Need a quick, filling snack on the go? Pick up this tasty, meaty, fusion dish that resembles a sandwich stuffed with eggs, cheese, mushrooms and sometimes mutton. Al-Azhar does a lip-smackingly good rendition with lots of meat and sauce.
Al-Azhar Eating Restaurant, 11 Cheong Chin Nam Road, Singapore 599736.
Salted egg yolk chicken
Is salted egg yolk everything overrated? Yes, but if you stick to the classics, you’ll be fine. There aren’t many ingredients that can beat the richness, creaminess and saltiness of the salted egg yolk. Generously slathered over perfectly crisp deep fried chicken pieces and topped with a sunny side up, every bite brings a tiny piece of heaven to your soul; even the darkest of hearts will see enlightenment. Throw in a spoonful of chopped chilli padi for an extra kick.
Taste Good, 1 Rochor Canal Road, #02-04, Sim Lim Square, Singapore 188504.
Think crispy prata and spicy curry can’t get any better? Murtabak takes that winning formula and supercharges it with a stuffing of spiced mutton, onions and a slathering of ketchup. We’ve been seeing more adventurous varieties, including the murtaburger: a mutton patty and cheese-stuffed version. Feeling adventurous? Hit up Springleaf Prata Place for more unique renditions of this meaty dish.
Springleaf Prata Place, various locations here.
If there’s one place you need to check out for tahu telur, it’s Hajah Maimunah: the mecca of kampung-style Malay cuisine. Home to a huge range of delectable dishes (including the so-damn-good-it-hurts beef rendang), the restaurant’s version of tahu telur is extremely addictive, and a dish you MUST order up next to the usual fare of flavour-packed meats and fresh vegetables. Crispy on the outside, and delightfully soft on the inside, it’s served up with a generous dosage of heavenly sweet peanut sauce. Leave your skinny jeans at home for this one.
Hajah Maimunah, 11 Jalan Pisang, Singapore 199078.
In the mood for a huge, carb-loaded feast? You’re looking for nasi padang: a miniature spread of rich meats, vegetables and spicy sauces with steamed rice as the base. Choose from a huge array of dishes, including ikan bakar (grilled fish in a spicy-sweet sauce), ayam lemak cili padi (chicken cooked in a chilli padi gravy) and fresh ulam (a type of Malaysian salad). If there are two tips we can offer for enjoying nasi padang, it’s a) order up a variety of meats and b) put on your baggy pants for this – expect major post-meal bloat. Calories well spent, if you ask us. Hit up our full guide by our resident nasi padang expert!
Few things channel warm and cosy like this spicy noodle dish. Its original – the Soto Ayam – is a spicy chicken broth, bursting with flavour (thanks to the heaps of powdered tumeric) and sliced lontong (rice cakes). Throw in yellow noodles, and you’ve got yourself a hearty bowl of Mee Soto. The best rendition includes slices of succulent chicken meat, a crispy begedil (a deep fried potato patty) and spoonfuls of sambal cili kicap (sweet and spicy soy sauce).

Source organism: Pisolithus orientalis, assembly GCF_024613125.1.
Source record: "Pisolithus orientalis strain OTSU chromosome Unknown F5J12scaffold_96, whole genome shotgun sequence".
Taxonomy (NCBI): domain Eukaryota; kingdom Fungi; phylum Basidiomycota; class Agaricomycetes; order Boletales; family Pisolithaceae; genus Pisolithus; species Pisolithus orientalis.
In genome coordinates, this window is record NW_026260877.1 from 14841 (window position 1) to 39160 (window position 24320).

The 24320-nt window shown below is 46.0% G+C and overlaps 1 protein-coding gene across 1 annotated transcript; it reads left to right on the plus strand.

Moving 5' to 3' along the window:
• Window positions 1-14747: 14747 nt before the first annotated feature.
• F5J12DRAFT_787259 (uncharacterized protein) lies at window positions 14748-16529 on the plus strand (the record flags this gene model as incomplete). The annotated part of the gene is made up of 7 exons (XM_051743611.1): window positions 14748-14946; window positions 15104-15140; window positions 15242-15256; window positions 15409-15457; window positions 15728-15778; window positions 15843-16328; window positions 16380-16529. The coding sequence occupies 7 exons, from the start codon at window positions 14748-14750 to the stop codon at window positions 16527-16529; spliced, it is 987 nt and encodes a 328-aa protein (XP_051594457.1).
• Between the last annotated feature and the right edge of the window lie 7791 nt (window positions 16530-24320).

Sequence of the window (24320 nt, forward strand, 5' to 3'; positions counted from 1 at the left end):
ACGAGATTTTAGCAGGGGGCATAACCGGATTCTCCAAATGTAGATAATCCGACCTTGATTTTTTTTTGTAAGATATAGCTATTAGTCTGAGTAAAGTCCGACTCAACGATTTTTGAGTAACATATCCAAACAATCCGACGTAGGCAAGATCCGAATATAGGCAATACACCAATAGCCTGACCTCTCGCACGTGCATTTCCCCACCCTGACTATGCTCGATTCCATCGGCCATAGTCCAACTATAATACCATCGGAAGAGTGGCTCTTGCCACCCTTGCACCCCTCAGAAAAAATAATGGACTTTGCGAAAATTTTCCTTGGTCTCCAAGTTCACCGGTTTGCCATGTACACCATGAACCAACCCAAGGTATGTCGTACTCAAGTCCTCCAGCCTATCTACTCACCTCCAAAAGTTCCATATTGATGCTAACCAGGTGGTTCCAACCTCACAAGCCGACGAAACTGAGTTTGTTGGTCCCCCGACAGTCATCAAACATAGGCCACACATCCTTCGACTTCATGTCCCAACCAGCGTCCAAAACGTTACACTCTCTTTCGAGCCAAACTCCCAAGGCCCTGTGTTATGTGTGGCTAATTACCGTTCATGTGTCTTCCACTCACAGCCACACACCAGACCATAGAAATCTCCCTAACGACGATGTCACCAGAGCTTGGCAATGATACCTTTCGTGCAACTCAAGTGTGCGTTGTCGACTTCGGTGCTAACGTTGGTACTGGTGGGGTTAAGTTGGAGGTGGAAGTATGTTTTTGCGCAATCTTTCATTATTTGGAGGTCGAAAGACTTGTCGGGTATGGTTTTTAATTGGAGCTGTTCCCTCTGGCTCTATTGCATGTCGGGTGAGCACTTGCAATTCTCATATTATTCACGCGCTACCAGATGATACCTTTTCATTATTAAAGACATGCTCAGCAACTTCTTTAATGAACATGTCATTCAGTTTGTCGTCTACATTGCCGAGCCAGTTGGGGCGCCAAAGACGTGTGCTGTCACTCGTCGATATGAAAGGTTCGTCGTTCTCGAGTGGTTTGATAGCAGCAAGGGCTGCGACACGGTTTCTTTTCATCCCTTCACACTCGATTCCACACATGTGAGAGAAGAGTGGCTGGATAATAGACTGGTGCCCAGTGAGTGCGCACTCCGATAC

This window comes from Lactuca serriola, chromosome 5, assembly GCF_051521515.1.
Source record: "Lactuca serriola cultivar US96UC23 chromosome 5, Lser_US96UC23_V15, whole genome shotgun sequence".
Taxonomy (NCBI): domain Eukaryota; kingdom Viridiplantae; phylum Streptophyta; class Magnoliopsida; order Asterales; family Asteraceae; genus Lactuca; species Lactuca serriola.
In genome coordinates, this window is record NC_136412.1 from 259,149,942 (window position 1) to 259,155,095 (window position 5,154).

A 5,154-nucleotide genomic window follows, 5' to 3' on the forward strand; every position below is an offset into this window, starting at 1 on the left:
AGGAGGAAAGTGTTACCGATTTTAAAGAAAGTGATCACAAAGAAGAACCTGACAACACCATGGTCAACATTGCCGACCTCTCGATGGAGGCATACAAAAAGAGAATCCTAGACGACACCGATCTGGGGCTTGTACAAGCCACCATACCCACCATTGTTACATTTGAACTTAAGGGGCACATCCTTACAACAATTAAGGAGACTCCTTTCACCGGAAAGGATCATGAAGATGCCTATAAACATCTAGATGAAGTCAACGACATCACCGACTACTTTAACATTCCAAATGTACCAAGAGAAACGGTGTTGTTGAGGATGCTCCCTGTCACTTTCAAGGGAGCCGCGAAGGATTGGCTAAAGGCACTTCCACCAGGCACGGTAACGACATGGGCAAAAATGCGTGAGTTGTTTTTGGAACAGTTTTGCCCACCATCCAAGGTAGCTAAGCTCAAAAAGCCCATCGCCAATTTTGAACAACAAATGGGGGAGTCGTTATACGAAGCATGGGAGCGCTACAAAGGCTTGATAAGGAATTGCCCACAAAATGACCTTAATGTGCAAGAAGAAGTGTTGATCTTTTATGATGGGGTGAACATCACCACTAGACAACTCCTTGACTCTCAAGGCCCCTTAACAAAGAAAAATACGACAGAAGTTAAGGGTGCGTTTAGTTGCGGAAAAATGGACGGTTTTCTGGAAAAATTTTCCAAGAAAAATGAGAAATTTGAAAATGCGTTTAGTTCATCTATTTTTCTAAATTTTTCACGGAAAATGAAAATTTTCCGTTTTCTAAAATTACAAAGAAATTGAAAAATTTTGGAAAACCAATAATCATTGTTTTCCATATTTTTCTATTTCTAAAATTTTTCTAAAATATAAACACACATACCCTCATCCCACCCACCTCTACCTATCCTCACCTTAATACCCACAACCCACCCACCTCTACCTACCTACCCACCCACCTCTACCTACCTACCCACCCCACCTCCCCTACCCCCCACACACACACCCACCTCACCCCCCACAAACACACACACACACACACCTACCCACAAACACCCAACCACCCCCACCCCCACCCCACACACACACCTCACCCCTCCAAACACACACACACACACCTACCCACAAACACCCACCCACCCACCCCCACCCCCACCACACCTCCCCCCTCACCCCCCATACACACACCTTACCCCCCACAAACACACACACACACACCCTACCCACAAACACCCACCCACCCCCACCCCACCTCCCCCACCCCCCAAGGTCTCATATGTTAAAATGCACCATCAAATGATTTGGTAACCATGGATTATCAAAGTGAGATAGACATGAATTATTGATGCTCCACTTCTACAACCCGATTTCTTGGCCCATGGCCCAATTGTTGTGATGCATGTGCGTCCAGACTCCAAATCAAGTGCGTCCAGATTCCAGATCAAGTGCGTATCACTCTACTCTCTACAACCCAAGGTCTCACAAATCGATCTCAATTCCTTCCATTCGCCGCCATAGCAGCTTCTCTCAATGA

Be prepared to get your hands dirty when you’re feasting on this local delicacy. Consisting of sambal, vinegar, tomato paste and egg, it’s best mopped up with steamed or deep fried mantous (buns). The art of eating chilli crab lies in the ability to extract the fresh, firm meat from within the shells, savouring the crab roe, and dipping the fried mantous (essential side dish) in that thick, sweet chilli gravy. Take in the breeze and tuck into this delicacy at Red House Seafood Restaurant at Robertson Quay.
Red House Seafood, #01-14 The Quayside, 60 Robertson Quay, Singapore 238252.
White pepper crab
Crab in Singapore is quite famous and can be found cooked in different sauces: chilli, black pepper, butter, and also white pepper. The white pepper crab recipe was originally created by Madam Ong in the Aljunied hawker center in the ’70s, but because the family couldn’t afford a sign on their stall, the place became famous known as “No Signboard”. That local hero story aside, the place is especially famous for its seafood in general, like the delicious cereal prawns, and of course, the crab. The best part is dipping the mantou (sweet soft bread) in the yummy, peppery sauce.
No Signboard Seafood, 414 Geylang Road, 389392.
Commonly found in Indonesia, Malaysia and Singapore, lontong actually refers to compressed rice cakes usually eaten in place of steamed rice. While it can be eaten with anything – like gado gado and rendang – the local term refers to these bite-sized rice cakes bathed in a spicy coconut vegetable stew, and topped with sambal and toasted desiccated coconut.
Calling all dessert fiends! Featuring the holy trinity – coconut cream, palm sugar and pandan leaves – Cendol’s main component of shaved ice is perfect for cooling off on a sweltering sunny day, AKA everyday. We especially love slurping up those green jelly noodles (made of rice flour) and accompanying mushy red beans. Warning: Cendol is usually cloyingly rich, so we suggest having it on its own or sharing with a friend. The Coconut Club serves up a delicious bowl…
The Coconut Club, 6 Ann Siang Hill, Singapore 069787.